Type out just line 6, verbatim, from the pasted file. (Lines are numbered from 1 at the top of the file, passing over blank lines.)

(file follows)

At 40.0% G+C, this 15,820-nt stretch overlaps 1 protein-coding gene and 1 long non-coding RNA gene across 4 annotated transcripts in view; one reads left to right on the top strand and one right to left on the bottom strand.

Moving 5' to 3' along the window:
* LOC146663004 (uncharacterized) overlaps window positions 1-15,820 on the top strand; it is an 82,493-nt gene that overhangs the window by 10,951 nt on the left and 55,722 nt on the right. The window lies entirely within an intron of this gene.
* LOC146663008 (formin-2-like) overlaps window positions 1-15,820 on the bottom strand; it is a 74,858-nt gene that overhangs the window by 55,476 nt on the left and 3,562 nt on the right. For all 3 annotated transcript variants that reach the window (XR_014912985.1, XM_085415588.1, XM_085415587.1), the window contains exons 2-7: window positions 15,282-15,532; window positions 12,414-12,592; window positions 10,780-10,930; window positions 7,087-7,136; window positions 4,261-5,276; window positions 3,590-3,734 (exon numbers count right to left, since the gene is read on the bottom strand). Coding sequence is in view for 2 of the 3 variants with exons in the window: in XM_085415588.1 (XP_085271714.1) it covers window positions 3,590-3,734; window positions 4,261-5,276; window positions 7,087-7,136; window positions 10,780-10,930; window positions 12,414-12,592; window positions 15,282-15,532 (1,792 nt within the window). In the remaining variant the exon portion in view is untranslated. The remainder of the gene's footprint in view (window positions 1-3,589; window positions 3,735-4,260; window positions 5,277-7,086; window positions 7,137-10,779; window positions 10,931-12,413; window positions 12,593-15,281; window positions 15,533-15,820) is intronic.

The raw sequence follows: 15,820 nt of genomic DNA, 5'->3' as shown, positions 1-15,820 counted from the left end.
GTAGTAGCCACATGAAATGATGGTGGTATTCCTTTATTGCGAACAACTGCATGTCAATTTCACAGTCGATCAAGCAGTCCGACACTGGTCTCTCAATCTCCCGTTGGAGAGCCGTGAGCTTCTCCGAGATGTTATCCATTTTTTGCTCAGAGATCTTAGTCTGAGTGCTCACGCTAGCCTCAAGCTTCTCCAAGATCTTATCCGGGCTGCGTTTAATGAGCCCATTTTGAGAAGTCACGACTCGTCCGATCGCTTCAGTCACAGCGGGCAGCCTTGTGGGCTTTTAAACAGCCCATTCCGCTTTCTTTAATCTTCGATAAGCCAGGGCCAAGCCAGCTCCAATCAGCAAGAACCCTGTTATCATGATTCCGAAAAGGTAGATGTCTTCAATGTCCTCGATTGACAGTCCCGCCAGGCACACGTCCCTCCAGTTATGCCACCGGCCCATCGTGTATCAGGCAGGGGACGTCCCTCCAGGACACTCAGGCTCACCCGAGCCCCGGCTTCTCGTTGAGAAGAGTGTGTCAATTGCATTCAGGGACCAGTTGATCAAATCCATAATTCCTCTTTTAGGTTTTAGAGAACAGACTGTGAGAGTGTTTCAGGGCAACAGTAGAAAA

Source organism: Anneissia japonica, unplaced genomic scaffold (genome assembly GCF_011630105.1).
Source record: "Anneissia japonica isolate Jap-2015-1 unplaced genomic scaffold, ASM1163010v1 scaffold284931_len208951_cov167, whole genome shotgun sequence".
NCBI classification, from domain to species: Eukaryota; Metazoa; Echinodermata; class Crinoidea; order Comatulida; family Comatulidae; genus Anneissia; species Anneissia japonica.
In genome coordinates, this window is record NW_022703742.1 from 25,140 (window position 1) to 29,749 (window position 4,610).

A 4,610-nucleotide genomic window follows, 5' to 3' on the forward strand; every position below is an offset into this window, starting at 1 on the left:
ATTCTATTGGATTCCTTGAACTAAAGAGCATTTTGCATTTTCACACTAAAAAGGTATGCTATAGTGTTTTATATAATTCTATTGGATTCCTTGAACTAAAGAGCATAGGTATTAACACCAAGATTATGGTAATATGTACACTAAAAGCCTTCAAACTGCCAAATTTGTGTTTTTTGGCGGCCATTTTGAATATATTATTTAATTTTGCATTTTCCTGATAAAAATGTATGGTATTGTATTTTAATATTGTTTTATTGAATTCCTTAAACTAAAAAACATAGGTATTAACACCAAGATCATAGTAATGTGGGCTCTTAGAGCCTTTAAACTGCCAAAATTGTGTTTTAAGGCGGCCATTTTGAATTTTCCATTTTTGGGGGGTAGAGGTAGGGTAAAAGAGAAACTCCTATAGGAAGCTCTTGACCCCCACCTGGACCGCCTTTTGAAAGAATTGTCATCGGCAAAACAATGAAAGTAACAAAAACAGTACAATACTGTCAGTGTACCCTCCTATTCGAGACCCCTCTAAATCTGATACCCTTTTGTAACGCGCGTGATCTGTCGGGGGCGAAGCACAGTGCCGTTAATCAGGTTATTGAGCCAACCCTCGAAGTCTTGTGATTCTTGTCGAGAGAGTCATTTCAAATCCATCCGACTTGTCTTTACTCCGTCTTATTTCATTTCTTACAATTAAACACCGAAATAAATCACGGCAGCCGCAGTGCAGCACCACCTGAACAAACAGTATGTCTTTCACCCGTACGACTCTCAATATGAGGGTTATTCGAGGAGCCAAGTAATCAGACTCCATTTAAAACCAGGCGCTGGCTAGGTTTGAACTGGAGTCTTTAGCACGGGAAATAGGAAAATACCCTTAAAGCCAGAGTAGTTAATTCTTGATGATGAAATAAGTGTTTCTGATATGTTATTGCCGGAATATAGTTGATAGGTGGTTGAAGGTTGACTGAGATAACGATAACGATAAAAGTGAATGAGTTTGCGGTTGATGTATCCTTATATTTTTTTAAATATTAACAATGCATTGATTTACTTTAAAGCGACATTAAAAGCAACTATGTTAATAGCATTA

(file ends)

GTAGTAGCCACATGAAATGATGGTGGTATTCCTTTATTGCGAACAACTGCATGTCAATTTCACAGTCGATCAAGCAGTCCGACACTGGTCTCTCAATCTCCCGTTGGAGAGCCGTGAGCTTCTCCGAGATGTTATCCATTTTTTGCTCAGAGATCTTAGTCTGAGTGCTCACGCTAGCCTCAAGCTTCTCCAAGATCTTATCCGGGCTGCGTTTAATGAGCCCATTTTGAGAAGTCACGACTCGTCCGATCGCTTCAGTCACAGCGGGCAGCCTTGTGGGCTTTTAAACAGCCCATTCCGCTTTCTTTAATCTTCGATAAGCCAGGGCCAAGCCAGCTCCAATCAGCAAGAACCCTGTTATCATGATTCCGAAAAGGTAGATGTCTTCAATGTCCTCGATTGACAGTCCCGCCAGGCACACGTCCCTCCAGTTATGCCACCGGCCCATCGTGTATCAGGCAGGGGACGTCCCTCCAGGACACTCAGGCTCACCCGAGCCCCGGCTTCTCGTTGAGAAGAGTGTGTCAATTGCATTCAGGGACCAGTTGATCAAATCCATAATTCCTCTTTTAGGTTTTAGAGAACAGACTGTGAGAGTGTTTCAGGGCAACAGTAGAAAA